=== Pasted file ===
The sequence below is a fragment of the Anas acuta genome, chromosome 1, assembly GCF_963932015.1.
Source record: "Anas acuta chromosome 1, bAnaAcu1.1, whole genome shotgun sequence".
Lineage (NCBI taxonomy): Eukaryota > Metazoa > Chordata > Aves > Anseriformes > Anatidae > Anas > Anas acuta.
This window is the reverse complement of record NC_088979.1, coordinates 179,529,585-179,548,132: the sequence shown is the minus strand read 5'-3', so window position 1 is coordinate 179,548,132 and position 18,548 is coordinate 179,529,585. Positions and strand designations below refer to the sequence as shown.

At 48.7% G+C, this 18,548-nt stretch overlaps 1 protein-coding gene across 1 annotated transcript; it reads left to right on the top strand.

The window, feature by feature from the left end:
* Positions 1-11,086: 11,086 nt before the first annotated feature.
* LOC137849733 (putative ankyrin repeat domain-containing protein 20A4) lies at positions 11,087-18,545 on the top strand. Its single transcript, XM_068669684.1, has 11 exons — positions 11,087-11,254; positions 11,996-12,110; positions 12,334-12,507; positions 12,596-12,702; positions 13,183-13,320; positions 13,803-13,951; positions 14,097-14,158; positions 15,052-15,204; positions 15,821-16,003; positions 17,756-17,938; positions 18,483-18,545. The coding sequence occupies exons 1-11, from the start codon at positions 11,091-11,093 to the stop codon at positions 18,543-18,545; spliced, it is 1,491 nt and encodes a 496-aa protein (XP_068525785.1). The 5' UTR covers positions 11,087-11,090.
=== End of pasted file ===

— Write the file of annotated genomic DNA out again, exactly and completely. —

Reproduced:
The sequence below is a fragment of the Anas acuta genome, chromosome 1, assembly GCF_963932015.1.
Source record: "Anas acuta chromosome 1, bAnaAcu1.1, whole genome shotgun sequence".
Lineage (NCBI taxonomy): Eukaryota > Metazoa > Chordata > Aves > Anseriformes > Anatidae > Anas > Anas acuta.
This window is the reverse complement of record NC_088979.1, coordinates 179,529,585-179,548,132: the sequence shown is the minus strand read 5'-3', so window position 1 is coordinate 179,548,132 and position 18,548 is coordinate 179,529,585. Positions and strand designations below refer to the sequence as shown.

At 48.7% G+C, this 18,548-nt stretch overlaps 1 protein-coding gene across 1 annotated transcript; it reads left to right on the top strand.

The window, feature by feature from the left end:
* Positions 1-11,086: 11,086 nt before the first annotated feature.
* LOC137849733 (putative ankyrin repeat domain-containing protein 20A4) lies at positions 11,087-18,545 on the top strand. Its single transcript, XM_068669684.1, has 11 exons — positions 11,087-11,254; positions 11,996-12,110; positions 12,334-12,507; positions 12,596-12,702; positions 13,183-13,320; positions 13,803-13,951; positions 14,097-14,158; positions 15,052-15,204; positions 15,821-16,003; positions 17,756-17,938; positions 18,483-18,545. The coding sequence occupies exons 1-11, from the start codon at positions 11,091-11,093 to the stop codon at positions 18,543-18,545; spliced, it is 1,491 nt and encodes a 496-aa protein (XP_068525785.1). The 5' UTR covers positions 11,087-11,090.